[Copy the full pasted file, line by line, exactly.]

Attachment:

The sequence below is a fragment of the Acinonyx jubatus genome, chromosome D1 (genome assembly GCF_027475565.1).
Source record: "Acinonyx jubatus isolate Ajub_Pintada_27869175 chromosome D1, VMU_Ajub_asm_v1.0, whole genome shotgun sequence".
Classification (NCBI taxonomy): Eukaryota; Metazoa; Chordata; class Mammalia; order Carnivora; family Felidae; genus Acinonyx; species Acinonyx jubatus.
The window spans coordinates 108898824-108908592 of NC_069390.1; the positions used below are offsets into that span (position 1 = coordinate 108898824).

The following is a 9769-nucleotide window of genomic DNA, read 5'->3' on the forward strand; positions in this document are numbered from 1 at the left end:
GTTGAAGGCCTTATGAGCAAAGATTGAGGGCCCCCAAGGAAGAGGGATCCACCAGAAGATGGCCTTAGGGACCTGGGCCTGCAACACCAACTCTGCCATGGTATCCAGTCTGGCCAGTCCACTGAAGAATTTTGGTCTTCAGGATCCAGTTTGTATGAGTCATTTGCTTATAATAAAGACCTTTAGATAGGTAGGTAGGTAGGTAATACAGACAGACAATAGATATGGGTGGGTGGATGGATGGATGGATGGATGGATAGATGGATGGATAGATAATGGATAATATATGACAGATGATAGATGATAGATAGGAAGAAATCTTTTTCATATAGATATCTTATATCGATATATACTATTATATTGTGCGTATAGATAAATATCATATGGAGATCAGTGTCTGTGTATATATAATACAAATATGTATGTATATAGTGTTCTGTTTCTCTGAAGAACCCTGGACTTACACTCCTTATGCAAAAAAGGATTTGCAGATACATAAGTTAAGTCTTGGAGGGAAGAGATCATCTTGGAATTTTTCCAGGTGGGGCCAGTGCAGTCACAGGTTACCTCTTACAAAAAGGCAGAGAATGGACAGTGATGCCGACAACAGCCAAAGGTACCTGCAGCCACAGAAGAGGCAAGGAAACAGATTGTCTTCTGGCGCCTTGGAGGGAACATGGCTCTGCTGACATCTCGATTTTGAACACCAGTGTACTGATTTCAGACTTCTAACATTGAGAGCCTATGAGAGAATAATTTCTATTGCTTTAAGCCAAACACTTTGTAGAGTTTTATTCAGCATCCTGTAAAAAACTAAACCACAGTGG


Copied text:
The sequence below is a fragment of the Acinonyx jubatus genome, chromosome D1 (genome assembly GCF_027475565.1).
Source record: "Acinonyx jubatus isolate Ajub_Pintada_27869175 chromosome D1, VMU_Ajub_asm_v1.0, whole genome shotgun sequence".
Classification (NCBI taxonomy): Eukaryota; Metazoa; Chordata; class Mammalia; order Carnivora; family Felidae; genus Acinonyx; species Acinonyx jubatus.
The window spans coordinates 108898824-108908592 of NC_069390.1; the positions used below are offsets into that span (position 1 = coordinate 108898824).

The following is a 9769-nucleotide window of genomic DNA, read 5'->3' on the forward strand; positions in this document are numbered from 1 at the left end:
GTTGAAGGCCTTATGAGCAAAGATTGAGGGCCCCCAAGGAAGAGGGATCCACCAGAAGATGGCCTTAGGGACCTGGGCCTGCAACACCAACTCTGCCATGGTATCCAGTCTGGCCAGTCCACTGAAGAATTTTGGTCTTCAGGATCCAGTTTGTATGAGTCATTTGCTTATAATAAAGACCTTTAGATAGGTAGGTAGGTAGGTAATACAGACAGACAATAGATATGGGTGGGTGGATGGATGGATGGATGGATGGATAGATGGATGGATAGATAATGGATAATATATGACAGATGATAGATGATAGATAGGAAGAAATCTTTTTCATATAGATATCTTATATCGATATATACTATTATATTGTGCGTATAGATAAATATCATATGGAGATCAGTGTCTGTGTATATATAATACAAATATGTATGTATATAGTGTTCTGTTTCTCTGAAGAACCCTGGACTTACACTCCTTATGCAAAAAAGGATTTGCAGATACATAAGTTAAGTCTTGGAGGGAAGAGATCATCTTGGAATTTTTCCAGGTGGGGCCAGTGCAGTCACAGGTTACCTCTTACAAAAAGGCAGAGAATGGACAGTGATGCCGACAACAGCCAAAGGTACCTGCAGCCACAGAAGAGGCAAGGAAACAGATTGTCTTCTGGCGCCTTGGAGGGAACATGGCTCTGCTGACATCTCGATTTTGAACACCAGTGTACTGATTTCAGACTTCTAACATTGAGAGCCTATGAGAGAATAATTTCTATTGCTTTAAGCCAAACACTTTGTAGAGTTTTATTCAGCATCCTGTAAAAAACTAAACCACAGTGG